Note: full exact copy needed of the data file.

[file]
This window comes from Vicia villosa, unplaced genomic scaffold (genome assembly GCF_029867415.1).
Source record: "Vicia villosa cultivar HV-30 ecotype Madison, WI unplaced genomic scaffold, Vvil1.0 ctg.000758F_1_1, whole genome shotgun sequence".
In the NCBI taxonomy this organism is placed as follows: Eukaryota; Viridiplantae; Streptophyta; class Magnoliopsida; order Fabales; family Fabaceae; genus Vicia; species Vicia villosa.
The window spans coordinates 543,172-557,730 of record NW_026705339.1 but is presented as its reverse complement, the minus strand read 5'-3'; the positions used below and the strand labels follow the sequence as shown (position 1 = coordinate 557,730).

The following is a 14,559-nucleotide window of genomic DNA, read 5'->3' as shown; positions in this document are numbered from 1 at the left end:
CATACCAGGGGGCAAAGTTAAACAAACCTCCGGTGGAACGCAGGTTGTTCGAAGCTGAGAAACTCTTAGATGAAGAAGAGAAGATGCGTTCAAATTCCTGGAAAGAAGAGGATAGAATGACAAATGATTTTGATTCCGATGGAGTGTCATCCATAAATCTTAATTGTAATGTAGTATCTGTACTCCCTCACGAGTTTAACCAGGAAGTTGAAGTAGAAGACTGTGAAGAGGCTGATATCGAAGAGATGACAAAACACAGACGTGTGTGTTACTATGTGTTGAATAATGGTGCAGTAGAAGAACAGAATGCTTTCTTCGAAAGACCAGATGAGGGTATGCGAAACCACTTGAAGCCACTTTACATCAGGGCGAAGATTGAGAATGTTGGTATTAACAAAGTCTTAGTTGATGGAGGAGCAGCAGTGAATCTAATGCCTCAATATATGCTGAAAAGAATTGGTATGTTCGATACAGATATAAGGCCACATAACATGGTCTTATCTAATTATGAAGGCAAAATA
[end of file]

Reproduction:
This window comes from Vicia villosa, unplaced genomic scaffold (genome assembly GCF_029867415.1).
Source record: "Vicia villosa cultivar HV-30 ecotype Madison, WI unplaced genomic scaffold, Vvil1.0 ctg.000758F_1_1, whole genome shotgun sequence".
In the NCBI taxonomy this organism is placed as follows: Eukaryota; Viridiplantae; Streptophyta; class Magnoliopsida; order Fabales; family Fabaceae; genus Vicia; species Vicia villosa.
The window spans coordinates 543,172-557,730 of record NW_026705339.1 but is presented as its reverse complement, the minus strand read 5'-3'; the positions used below and the strand labels follow the sequence as shown (position 1 = coordinate 557,730).

The following is a 14,559-nucleotide window of genomic DNA, read 5'->3' as shown; positions in this document are numbered from 1 at the left end:
CATACCAGGGGGCAAAGTTAAACAAACCTCCGGTGGAACGCAGGTTGTTCGAAGCTGAGAAACTCTTAGATGAAGAAGAGAAGATGCGTTCAAATTCCTGGAAAGAAGAGGATAGAATGACAAATGATTTTGATTCCGATGGAGTGTCATCCATAAATCTTAATTGTAATGTAGTATCTGTACTCCCTCACGAGTTTAACCAGGAAGTTGAAGTAGAAGACTGTGAAGAGGCTGATATCGAAGAGATGACAAAACACAGACGTGTGTGTTACTATGTGTTGAATAATGGTGCAGTAGAAGAACAGAATGCTTTCTTCGAAAGACCAGATGAGGGTATGCGAAACCACTTGAAGCCACTTTACATCAGGGCGAAGATTGAGAATGTTGGTATTAACAAAGTCTTAGTTGATGGAGGAGCAGCAGTGAATCTAATGCCTCAATATATGCTGAAAAGAATTGGTATGTTCGATACAGATATAAGGCCACATAACATGGTCTTATCTAATTATGAAGGCAAAATA